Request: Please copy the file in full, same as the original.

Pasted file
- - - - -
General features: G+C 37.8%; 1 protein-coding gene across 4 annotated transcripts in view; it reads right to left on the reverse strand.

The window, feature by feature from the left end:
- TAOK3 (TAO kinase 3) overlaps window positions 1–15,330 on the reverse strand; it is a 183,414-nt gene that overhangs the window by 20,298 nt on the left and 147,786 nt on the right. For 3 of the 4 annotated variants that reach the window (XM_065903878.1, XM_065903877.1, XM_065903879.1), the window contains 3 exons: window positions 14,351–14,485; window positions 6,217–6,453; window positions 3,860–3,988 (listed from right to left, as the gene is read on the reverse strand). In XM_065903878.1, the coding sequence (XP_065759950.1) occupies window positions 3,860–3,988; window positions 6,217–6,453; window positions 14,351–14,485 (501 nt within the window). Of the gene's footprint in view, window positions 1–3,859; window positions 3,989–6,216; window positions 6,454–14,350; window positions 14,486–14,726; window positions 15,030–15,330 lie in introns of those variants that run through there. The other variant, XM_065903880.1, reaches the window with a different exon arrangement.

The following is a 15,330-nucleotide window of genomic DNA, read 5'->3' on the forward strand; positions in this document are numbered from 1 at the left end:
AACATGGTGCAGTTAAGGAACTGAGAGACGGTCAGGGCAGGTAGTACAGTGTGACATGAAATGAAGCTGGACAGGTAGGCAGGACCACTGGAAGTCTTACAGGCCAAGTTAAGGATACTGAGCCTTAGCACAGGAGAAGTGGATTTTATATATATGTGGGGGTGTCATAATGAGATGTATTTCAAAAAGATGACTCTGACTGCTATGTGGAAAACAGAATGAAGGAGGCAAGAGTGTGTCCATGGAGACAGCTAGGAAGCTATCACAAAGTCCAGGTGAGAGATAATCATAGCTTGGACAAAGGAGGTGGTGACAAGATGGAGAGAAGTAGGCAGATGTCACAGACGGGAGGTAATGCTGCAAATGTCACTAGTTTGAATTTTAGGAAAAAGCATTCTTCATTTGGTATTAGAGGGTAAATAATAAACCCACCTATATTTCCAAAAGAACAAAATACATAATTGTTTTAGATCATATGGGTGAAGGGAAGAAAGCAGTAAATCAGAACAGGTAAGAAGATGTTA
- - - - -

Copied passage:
General features: G+C 37.8%; 1 protein-coding gene across 4 annotated transcripts in view; it reads right to left on the reverse strand.

The window, feature by feature from the left end:
- TAOK3 (TAO kinase 3) overlaps window positions 1–15,330 on the reverse strand; it is a 183,414-nt gene that overhangs the window by 20,298 nt on the left and 147,786 nt on the right. For 3 of the 4 annotated variants that reach the window (XM_065903878.1, XM_065903877.1, XM_065903879.1), the window contains 3 exons: window positions 14,351–14,485; window positions 6,217–6,453; window positions 3,860–3,988 (listed from right to left, as the gene is read on the reverse strand). In XM_065903878.1, the coding sequence (XP_065759950.1) occupies window positions 3,860–3,988; window positions 6,217–6,453; window positions 14,351–14,485 (501 nt within the window). Of the gene's footprint in view, window positions 1–3,859; window positions 3,989–6,216; window positions 6,454–14,350; window positions 14,486–14,726; window positions 15,030–15,330 lie in introns of those variants that run through there. The other variant, XM_065903880.1, reaches the window with a different exon arrangement.

The following is a 15,330-nucleotide window of genomic DNA, read 5'->3' on the forward strand; positions in this document are numbered from 1 at the left end:
AACATGGTGCAGTTAAGGAACTGAGAGACGGTCAGGGCAGGTAGTACAGTGTGACATGAAATGAAGCTGGACAGGTAGGCAGGACCACTGGAAGTCTTACAGGCCAAGTTAAGGATACTGAGCCTTAGCACAGGAGAAGTGGATTTTATATATATGTGGGGGTGTCATAATGAGATGTATTTCAAAAAGATGACTCTGACTGCTATGTGGAAAACAGAATGAAGGAGGCAAGAGTGTGTCCATGGAGACAGCTAGGAAGCTATCACAAAGTCCAGGTGAGAGATAATCATAGCTTGGACAAAGGAGGTGGTGACAAGATGGAGAGAAGTAGGCAGATGTCACAGACGGGAGGTAATGCTGCAAATGTCACTAGTTTGAATTTTAGGAAAAAGCATTCTTCATTTGGTATTAGAGGGTAAATAATAAACCCACCTATATTTCCAAAAGAACAAAATACATAATTGTTTTAGATCATATGGGTGAAGGGAAGAAAGCAGTAAATCAGAACAGGTAAGAAGATGTTA